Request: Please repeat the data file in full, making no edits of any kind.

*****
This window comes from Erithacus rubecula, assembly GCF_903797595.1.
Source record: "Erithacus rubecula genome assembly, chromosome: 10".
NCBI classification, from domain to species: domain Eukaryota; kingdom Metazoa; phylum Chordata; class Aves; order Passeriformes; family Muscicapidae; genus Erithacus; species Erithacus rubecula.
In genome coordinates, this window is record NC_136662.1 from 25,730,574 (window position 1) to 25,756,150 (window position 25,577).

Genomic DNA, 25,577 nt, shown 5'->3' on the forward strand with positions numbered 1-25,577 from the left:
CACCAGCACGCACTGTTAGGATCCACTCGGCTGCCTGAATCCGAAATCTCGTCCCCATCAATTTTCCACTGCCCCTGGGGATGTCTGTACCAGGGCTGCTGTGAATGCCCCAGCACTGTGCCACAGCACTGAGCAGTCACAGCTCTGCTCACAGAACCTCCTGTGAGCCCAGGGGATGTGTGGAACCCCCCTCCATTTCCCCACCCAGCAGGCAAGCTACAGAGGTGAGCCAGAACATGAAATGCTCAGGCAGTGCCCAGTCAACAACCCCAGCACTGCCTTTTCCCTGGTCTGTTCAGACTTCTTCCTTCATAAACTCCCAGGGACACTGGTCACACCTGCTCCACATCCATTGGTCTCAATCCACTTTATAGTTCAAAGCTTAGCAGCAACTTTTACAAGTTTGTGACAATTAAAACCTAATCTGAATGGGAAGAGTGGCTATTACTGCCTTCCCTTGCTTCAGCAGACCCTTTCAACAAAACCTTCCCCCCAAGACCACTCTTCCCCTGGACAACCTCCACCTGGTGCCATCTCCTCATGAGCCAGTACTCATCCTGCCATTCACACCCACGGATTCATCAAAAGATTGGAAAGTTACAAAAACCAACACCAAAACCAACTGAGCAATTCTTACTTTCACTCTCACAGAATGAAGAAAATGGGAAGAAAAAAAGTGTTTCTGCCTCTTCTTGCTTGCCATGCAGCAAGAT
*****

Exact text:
This window comes from Erithacus rubecula, assembly GCF_903797595.1.
Source record: "Erithacus rubecula genome assembly, chromosome: 10".
NCBI classification, from domain to species: domain Eukaryota; kingdom Metazoa; phylum Chordata; class Aves; order Passeriformes; family Muscicapidae; genus Erithacus; species Erithacus rubecula.
In genome coordinates, this window is record NC_136662.1 from 25,730,574 (window position 1) to 25,756,150 (window position 25,577).

Genomic DNA, 25,577 nt, shown 5'->3' on the forward strand with positions numbered 1-25,577 from the left:
CACCAGCACGCACTGTTAGGATCCACTCGGCTGCCTGAATCCGAAATCTCGTCCCCATCAATTTTCCACTGCCCCTGGGGATGTCTGTACCAGGGCTGCTGTGAATGCCCCAGCACTGTGCCACAGCACTGAGCAGTCACAGCTCTGCTCACAGAACCTCCTGTGAGCCCAGGGGATGTGTGGAACCCCCCTCCATTTCCCCACCCAGCAGGCAAGCTACAGAGGTGAGCCAGAACATGAAATGCTCAGGCAGTGCCCAGTCAACAACCCCAGCACTGCCTTTTCCCTGGTCTGTTCAGACTTCTTCCTTCATAAACTCCCAGGGACACTGGTCACACCTGCTCCACATCCATTGGTCTCAATCCACTTTATAGTTCAAAGCTTAGCAGCAACTTTTACAAGTTTGTGACAATTAAAACCTAATCTGAATGGGAAGAGTGGCTATTACTGCCTTCCCTTGCTTCAGCAGACCCTTTCAACAAAACCTTCCCCCCAAGACCACTCTTCCCCTGGACAACCTCCACCTGGTGCCATCTCCTCATGAGCCAGTACTCATCCTGCCATTCACACCCACGGATTCATCAAAAGATTGGAAAGTTACAAAAACCAACACCAAAACCAACTGAGCAATTCTTACTTTCACTCTCACAGAATGAAGAAAATGGGAAGAAAAAAAGTGTTTCTGCCTCTTCTTGCTTGCCATGCAGCAAGAT